Southwestern Iowa holds particular promise because desirable rock formations are deep enough below the surface — half a mile or more — to provide the pressure needed to keep CO2 from changing from a liquid to a gas, according to Researchers.

The Iowa Geological Survey released a 78-page technical report on the possibility of carbon storage here.

Because Iowa is not an oil-producing state, there hasn’t been a lot of exploratory drilling to collect rock samples from underground. Although geologists know the major underground aquifers, they need to know more about the porosity of sandstone below 2,700 feet – the minimum depth for C02 storage.

“There are more unknowns here in the state,” Schilling said.

Clark and Schilling estimate that it could cost $1 million to drill a 10,000 foot borehole and study the rock samples collected. Seismic surveys and aerial surveys can also provide details of underground rock formations.

That research doesn’t come cheap, but time is probably the biggest concern because companies want to take advantage of federal tax credits, Schilling said. He and Clark approached members of the Iowa Carbon Sequestration Task Force, but didn’t get much traction.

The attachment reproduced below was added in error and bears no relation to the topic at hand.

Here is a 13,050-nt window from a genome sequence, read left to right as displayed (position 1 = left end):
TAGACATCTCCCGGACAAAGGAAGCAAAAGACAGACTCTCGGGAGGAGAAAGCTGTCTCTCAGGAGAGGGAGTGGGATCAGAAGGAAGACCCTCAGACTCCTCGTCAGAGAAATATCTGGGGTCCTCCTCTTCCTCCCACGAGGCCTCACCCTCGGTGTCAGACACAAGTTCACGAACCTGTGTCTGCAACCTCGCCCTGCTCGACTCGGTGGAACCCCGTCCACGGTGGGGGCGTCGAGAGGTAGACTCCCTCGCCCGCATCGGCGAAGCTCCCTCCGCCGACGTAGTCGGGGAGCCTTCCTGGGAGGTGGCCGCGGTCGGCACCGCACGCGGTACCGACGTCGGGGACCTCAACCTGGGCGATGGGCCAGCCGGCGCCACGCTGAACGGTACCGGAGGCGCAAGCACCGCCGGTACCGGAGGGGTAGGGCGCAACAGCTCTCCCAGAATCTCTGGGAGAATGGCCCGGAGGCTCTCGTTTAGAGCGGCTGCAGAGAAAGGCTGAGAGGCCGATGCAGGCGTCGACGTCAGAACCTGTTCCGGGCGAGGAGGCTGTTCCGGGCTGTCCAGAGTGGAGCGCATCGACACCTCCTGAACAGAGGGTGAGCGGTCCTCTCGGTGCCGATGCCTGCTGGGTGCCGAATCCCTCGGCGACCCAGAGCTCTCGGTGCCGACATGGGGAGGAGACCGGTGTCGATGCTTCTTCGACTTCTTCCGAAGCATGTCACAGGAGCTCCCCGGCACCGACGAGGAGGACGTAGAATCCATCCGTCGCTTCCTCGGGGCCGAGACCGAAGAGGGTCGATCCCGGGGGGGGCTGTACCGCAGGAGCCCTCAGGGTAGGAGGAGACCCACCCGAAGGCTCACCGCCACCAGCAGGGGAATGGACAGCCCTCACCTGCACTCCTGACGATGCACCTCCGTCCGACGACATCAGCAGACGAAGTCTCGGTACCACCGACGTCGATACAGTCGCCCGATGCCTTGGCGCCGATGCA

Questions remain

Charles Stanier, professor of chemical and biochemical engineering at User Interface, who is part of the state’s task force, said he did not believe the group had discussed storage in Iowa, but that it should be considered among other options.

“Capture was discussed generally to make Iowa agriculture more competitive, but other than the fact that the CO2 would go into a pipeline to be geologically sequestered (GS) somewhere, the specifics of the location of the GS were not discussed,” Stanier said in an email. . “The absence of a geologist (in a discussion that included sequestration) was an oversight.”

Other questions remain for sequestration — in Iowa or elsewhere, Stanier said.

  • Which agency regulates CO2 injection (short term) and storage (long term)?
  • Who owns the underground porous space where the CO2 is stored?
  • Who does the necessary research before starting such a project, and is this information public?
  • Who monitors leaks and for how long?